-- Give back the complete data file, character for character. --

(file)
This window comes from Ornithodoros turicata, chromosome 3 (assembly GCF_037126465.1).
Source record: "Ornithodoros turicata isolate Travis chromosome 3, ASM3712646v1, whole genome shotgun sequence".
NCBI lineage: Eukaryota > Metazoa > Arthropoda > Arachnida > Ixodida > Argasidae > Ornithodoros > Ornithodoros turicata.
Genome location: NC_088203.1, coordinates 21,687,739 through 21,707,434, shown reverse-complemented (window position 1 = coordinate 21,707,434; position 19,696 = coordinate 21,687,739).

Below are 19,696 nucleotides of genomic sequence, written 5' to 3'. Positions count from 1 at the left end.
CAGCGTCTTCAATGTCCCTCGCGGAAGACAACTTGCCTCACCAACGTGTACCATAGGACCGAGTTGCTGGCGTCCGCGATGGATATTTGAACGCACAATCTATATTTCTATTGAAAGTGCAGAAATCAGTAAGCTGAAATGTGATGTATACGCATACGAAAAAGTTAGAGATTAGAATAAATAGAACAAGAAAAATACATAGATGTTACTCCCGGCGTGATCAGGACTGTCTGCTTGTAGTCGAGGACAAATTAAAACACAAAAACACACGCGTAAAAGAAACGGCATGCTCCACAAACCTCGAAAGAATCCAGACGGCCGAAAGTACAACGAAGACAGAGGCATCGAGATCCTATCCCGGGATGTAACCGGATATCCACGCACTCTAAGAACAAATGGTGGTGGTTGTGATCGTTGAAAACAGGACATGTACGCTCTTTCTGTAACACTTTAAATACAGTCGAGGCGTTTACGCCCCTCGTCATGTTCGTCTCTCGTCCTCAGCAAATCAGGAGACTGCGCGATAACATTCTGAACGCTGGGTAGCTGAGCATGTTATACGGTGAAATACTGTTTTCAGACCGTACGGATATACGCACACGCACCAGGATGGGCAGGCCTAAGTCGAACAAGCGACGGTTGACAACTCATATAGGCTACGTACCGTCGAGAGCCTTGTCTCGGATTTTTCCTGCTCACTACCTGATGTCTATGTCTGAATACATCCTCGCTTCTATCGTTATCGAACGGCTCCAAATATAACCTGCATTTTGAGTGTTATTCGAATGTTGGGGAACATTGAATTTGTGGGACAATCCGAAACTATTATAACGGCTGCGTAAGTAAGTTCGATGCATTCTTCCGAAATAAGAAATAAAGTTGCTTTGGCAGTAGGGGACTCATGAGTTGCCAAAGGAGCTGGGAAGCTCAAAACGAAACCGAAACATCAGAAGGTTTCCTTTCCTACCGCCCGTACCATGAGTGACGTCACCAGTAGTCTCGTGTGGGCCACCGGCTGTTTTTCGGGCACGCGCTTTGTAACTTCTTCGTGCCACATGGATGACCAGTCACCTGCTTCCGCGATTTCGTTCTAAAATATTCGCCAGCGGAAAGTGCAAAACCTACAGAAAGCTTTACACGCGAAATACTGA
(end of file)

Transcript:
This window comes from Ornithodoros turicata, chromosome 3 (assembly GCF_037126465.1).
Source record: "Ornithodoros turicata isolate Travis chromosome 3, ASM3712646v1, whole genome shotgun sequence".
NCBI lineage: Eukaryota > Metazoa > Arthropoda > Arachnida > Ixodida > Argasidae > Ornithodoros > Ornithodoros turicata.
Genome location: NC_088203.1, coordinates 21,687,739 through 21,707,434, shown reverse-complemented (window position 1 = coordinate 21,707,434; position 19,696 = coordinate 21,687,739).

Below are 19,696 nucleotides of genomic sequence, written 5' to 3'. Positions count from 1 at the left end.
CAGCGTCTTCAATGTCCCTCGCGGAAGACAACTTGCCTCACCAACGTGTACCATAGGACCGAGTTGCTGGCGTCCGCGATGGATATTTGAACGCACAATCTATATTTCTATTGAAAGTGCAGAAATCAGTAAGCTGAAATGTGATGTATACGCATACGAAAAAGTTAGAGATTAGAATAAATAGAACAAGAAAAATACATAGATGTTACTCCCGGCGTGATCAGGACTGTCTGCTTGTAGTCGAGGACAAATTAAAACACAAAAACACACGCGTAAAAGAAACGGCATGCTCCACAAACCTCGAAAGAATCCAGACGGCCGAAAGTACAACGAAGACAGAGGCATCGAGATCCTATCCCGGGATGTAACCGGATATCCACGCACTCTAAGAACAAATGGTGGTGGTTGTGATCGTTGAAAACAGGACATGTACGCTCTTTCTGTAACACTTTAAATACAGTCGAGGCGTTTACGCCCCTCGTCATGTTCGTCTCTCGTCCTCAGCAAATCAGGAGACTGCGCGATAACATTCTGAACGCTGGGTAGCTGAGCATGTTATACGGTGAAATACTGTTTTCAGACCGTACGGATATACGCACACGCACCAGGATGGGCAGGCCTAAGTCGAACAAGCGACGGTTGACAACTCATATAGGCTACGTACCGTCGAGAGCCTTGTCTCGGATTTTTCCTGCTCACTACCTGATGTCTATGTCTGAATACATCCTCGCTTCTATCGTTATCGAACGGCTCCAAATATAACCTGCATTTTGAGTGTTATTCGAATGTTGGGGAACATTGAATTTGTGGGACAATCCGAAACTATTATAACGGCTGCGTAAGTAAGTTCGATGCATTCTTCCGAAATAAGAAATAAAGTTGCTTTGGCAGTAGGGGACTCATGAGTTGCCAAAGGAGCTGGGAAGCTCAAAACGAAACCGAAACATCAGAAGGTTTCCTTTCCTACCGCCCGTACCATGAGTGACGTCACCAGTAGTCTCGTGTGGGCCACCGGCTGTTTTTCGGGCACGCGCTTTGTAACTTCTTCGTGCCACATGGATGACCAGTCACCTGCTTCCGCGATTTCGTTCTAAAATATTCGCCAGCGGAAAGTGCAAAACCTACAGAAAGCTTTACACGCGAAATACTGA